EconSource: Saudi Arabia Issues Bonds in Effort to Raise Up to 20 Billion Riyals

Saudi Arabia on Monday sold bonds in Monday in tranches of five, seven, and ten years, opening its debt sale to commercial banks for the first time since it returned to the market last month to fill a budget gap caused by falling global oil prices. The government did not say how much was sold, but Saudi Arabia could raise up to 20 billion riyals ($5.33 billion) from the bonds. Saudi Arabia sold bonds last month for the first time since 2007, however the 15 billion riyals worth of notes were sold only to quasi-governmental funds. On Monday, commercial banks were also included in the sale. Further debt issuance is planned by the Saudi government on a monthly basis to the end of the year, although estimates vary as to the total amount of debt the authorities will sell. [Bloomberg, Reuters, 8/9/2015]

Egypt’s urban inflation drops to 8.4 percent in July
Egypt’s annual urban consumer inflation dropped to 8.4 percent in July from 11.4 percent in June, the according to CAPMAS. The figure is the lowest since June 2014, a month before the government slashed energy subsidies and implemented a sales tax on alcohol and cigarettes that drove up prices. Lower inflation could provide Egypt’s central bank with the freedom to reduce interest rates, which the central bank has kept steady ever since in January. However a long-awaited value-added tax, if passed, could push inflation back into double digits and make interest rate reductions unlikely. [Reuters, 8/10/2015]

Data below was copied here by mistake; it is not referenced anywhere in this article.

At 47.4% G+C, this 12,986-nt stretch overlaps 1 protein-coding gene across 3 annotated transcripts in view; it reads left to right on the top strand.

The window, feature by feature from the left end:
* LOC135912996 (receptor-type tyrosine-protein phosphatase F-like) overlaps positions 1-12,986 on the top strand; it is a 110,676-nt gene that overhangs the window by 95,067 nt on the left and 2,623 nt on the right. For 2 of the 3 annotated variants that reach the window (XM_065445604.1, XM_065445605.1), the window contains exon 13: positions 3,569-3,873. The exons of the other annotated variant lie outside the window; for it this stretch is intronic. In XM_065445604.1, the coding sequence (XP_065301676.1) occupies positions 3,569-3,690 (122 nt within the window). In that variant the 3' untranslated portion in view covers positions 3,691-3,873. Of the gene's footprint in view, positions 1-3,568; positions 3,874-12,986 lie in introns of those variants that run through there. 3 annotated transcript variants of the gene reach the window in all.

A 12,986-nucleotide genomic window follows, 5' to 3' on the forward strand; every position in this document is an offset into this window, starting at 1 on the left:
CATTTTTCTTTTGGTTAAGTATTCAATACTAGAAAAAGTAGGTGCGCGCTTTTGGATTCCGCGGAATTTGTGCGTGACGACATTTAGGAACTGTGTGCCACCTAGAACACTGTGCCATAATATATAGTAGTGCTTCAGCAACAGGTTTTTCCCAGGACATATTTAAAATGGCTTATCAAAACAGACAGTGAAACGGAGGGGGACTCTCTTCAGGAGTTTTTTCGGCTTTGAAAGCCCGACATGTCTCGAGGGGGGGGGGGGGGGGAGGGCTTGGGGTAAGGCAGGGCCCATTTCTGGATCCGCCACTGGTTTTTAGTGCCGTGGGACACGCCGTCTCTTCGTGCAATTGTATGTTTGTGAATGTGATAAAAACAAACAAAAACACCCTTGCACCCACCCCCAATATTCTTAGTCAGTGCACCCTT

Tankers to load 2 million barrels of oil in eastern Libya
Three tankers will load almost 2 million barrels of crude oil at the eastern Libyan ports of Hariga and Brega this week, officials said on Sunday, as the country struggles to resume former export levels after years of conflict and unrest. A tanker docked at Hariga to load 700,000 barrels, one official said. A second tanker had loaded 600,000 barrels at Brega on Saturday and a third will load 600,000 barrels this week, a second official said. The Es Sider, Ras Lanuf, and Zueitina export terminals, also located in the east, remained closed because connected pipelines have been blocked by protests or insecurity. [Reuters, 8/9/2015]

Morocco to shut down sole refinery due to financial problems
Morocco’s Societe Anonyme Marocaine de l’Industrie du Raffinage (SAMIR) will halt production at its 200,000 barrel per day (bpd) Mohammedia refinery due to financial difficulties, the company said in a statement. The refinery is awaiting two deliveries of 2 million barrels of crude oil, scheduled to arrive between August 15 and 18, and will stop production after processing them. The refinery will continue to supply oil products until its stocks run out. As Morocco’s only refinery, its closure would make the country entirely reliant on imports to feed its fuel needs. [Reuters, 8/8/2015]

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